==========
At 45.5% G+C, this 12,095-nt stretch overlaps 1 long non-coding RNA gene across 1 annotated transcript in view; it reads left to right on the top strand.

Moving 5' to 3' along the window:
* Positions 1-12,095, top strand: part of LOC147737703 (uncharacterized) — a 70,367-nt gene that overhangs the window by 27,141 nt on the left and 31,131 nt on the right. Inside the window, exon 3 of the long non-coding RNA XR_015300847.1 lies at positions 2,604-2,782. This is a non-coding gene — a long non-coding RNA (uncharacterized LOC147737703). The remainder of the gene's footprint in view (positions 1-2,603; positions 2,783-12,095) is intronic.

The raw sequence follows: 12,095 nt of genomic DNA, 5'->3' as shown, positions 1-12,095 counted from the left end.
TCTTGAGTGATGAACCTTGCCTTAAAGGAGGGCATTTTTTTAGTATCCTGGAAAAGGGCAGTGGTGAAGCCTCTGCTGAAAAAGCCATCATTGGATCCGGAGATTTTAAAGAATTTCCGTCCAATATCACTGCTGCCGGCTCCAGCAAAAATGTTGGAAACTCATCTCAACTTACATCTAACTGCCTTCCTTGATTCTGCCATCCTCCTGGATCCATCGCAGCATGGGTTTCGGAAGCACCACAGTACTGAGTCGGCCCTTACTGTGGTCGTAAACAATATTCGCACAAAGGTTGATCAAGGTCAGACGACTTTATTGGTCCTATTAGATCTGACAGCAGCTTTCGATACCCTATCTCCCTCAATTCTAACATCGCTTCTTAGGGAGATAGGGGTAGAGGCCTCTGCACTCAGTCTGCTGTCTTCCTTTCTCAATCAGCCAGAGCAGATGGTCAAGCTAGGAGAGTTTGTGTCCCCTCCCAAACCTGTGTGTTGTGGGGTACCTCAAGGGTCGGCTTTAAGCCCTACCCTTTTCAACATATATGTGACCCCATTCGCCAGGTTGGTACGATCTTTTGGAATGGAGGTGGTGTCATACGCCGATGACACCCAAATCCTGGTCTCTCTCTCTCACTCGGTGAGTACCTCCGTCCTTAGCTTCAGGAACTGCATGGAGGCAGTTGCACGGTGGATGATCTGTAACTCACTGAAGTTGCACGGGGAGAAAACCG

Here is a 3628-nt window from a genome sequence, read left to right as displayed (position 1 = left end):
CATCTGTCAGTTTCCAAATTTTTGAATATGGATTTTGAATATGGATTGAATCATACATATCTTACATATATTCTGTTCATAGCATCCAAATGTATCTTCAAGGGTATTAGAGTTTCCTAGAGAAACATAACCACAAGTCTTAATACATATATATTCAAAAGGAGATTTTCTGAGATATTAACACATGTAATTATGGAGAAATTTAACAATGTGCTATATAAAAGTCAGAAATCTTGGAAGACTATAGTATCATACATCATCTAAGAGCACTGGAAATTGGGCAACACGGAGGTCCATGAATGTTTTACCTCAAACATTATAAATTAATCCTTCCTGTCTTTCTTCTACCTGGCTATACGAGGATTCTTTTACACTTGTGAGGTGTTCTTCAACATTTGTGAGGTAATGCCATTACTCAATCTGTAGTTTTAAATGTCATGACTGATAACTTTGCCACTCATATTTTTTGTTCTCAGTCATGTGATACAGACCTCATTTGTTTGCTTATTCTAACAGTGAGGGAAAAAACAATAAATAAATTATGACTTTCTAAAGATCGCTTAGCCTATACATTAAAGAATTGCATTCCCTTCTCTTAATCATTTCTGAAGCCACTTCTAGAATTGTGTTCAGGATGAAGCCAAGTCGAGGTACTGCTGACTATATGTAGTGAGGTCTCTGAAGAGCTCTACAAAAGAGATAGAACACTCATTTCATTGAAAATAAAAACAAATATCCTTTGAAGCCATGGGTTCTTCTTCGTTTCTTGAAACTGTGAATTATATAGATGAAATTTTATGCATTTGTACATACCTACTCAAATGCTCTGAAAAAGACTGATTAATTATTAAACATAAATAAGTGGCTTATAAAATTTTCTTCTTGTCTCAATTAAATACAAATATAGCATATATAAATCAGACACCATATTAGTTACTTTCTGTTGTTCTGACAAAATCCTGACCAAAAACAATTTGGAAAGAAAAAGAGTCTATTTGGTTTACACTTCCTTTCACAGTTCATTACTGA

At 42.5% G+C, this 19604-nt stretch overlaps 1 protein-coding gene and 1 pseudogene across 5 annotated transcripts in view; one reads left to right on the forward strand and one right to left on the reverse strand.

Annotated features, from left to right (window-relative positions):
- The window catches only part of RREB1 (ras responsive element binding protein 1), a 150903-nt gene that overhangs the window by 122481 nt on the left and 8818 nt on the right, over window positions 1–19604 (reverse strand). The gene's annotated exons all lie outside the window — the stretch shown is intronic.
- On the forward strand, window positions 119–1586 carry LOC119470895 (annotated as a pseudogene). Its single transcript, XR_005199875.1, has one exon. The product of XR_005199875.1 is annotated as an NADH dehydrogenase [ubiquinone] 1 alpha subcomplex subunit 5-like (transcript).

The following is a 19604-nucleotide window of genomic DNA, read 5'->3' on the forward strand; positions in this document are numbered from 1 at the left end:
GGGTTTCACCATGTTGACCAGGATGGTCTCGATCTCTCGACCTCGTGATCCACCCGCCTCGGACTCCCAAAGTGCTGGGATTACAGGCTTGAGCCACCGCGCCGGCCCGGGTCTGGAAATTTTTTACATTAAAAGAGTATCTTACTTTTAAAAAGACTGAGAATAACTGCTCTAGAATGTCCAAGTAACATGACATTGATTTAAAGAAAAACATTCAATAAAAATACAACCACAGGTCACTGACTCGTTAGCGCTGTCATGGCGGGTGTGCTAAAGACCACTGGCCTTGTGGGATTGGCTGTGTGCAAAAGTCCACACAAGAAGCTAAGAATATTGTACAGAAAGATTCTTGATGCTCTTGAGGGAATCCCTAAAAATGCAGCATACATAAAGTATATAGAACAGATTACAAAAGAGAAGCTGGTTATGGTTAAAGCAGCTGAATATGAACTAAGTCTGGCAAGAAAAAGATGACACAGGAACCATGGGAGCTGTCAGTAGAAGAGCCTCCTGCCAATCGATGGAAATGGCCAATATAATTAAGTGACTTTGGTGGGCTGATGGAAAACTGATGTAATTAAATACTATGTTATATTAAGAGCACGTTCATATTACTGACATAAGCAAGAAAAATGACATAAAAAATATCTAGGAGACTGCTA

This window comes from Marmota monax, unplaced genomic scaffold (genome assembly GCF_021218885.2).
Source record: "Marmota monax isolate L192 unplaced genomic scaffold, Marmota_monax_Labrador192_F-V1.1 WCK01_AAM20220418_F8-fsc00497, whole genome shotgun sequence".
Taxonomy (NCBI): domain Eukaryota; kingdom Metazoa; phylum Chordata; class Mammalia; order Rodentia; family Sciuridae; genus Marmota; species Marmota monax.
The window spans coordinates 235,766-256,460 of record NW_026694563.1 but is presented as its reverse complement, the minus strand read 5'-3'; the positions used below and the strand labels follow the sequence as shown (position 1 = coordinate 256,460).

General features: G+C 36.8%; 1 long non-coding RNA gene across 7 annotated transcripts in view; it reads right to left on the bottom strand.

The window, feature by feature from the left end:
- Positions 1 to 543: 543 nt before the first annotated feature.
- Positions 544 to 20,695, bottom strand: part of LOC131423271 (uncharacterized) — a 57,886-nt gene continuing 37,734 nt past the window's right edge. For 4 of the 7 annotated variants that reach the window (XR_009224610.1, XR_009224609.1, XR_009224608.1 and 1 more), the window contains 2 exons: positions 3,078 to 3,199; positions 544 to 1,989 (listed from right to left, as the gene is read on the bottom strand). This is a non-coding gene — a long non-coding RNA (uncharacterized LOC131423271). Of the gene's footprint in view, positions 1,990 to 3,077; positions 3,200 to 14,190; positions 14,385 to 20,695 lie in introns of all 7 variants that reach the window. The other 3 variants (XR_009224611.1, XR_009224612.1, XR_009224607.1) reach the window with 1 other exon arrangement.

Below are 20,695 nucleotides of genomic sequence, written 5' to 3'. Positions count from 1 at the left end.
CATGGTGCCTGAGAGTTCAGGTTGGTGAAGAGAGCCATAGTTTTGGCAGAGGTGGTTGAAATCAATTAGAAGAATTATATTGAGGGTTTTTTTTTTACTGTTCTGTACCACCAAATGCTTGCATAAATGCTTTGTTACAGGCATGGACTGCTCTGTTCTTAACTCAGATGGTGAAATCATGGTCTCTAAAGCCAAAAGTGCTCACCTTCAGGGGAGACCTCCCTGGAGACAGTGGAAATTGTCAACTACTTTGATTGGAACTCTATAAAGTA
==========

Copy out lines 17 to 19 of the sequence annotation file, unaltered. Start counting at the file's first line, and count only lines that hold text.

The window spans coordinates 235,766-256,460 of record NW_026694563.1 but is presented as its reverse complement, the minus strand read 5'-3'; the positions used below and the strand labels follow the sequence as shown (position 1 = coordinate 256,460).

General features: G+C 36.8%; 1 long non-coding RNA gene across 7 annotated transcripts in view; it reads right to left on the bottom strand.

The window, feature by feature from the left end: